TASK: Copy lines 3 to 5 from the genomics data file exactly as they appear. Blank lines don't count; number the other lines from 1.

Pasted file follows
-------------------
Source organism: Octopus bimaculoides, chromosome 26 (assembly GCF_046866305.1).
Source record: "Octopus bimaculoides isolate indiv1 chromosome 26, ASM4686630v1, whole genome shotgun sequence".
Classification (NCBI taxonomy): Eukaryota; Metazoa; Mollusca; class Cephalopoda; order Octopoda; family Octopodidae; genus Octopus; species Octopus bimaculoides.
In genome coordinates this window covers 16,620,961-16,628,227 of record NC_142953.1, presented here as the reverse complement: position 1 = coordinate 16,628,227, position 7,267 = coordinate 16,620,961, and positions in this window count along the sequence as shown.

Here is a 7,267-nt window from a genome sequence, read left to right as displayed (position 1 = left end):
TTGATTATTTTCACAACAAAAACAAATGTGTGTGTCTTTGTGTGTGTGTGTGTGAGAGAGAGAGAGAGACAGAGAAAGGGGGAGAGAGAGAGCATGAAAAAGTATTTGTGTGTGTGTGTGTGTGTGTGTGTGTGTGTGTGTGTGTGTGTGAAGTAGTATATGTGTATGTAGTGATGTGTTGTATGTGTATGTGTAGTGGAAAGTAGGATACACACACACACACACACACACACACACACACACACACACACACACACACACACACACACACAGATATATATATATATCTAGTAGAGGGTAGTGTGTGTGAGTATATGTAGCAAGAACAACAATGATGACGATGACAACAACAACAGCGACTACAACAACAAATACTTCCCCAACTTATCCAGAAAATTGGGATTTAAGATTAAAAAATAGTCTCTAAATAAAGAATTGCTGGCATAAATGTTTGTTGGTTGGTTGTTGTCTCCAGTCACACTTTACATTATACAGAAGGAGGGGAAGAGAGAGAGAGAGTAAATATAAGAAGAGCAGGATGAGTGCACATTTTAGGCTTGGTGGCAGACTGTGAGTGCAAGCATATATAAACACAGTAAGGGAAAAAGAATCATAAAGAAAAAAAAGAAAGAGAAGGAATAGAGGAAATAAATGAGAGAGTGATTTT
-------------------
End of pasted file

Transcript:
Classification (NCBI taxonomy): Eukaryota; Metazoa; Mollusca; class Cephalopoda; order Octopoda; family Octopodidae; genus Octopus; species Octopus bimaculoides.
In genome coordinates this window covers 16,620,961-16,628,227 of record NC_142953.1, presented here as the reverse complement: position 1 = coordinate 16,628,227, position 7,267 = coordinate 16,620,961, and positions in this window count along the sequence as shown.

Here is a 7,267-nt window from a genome sequence, read left to right as displayed (position 1 = left end):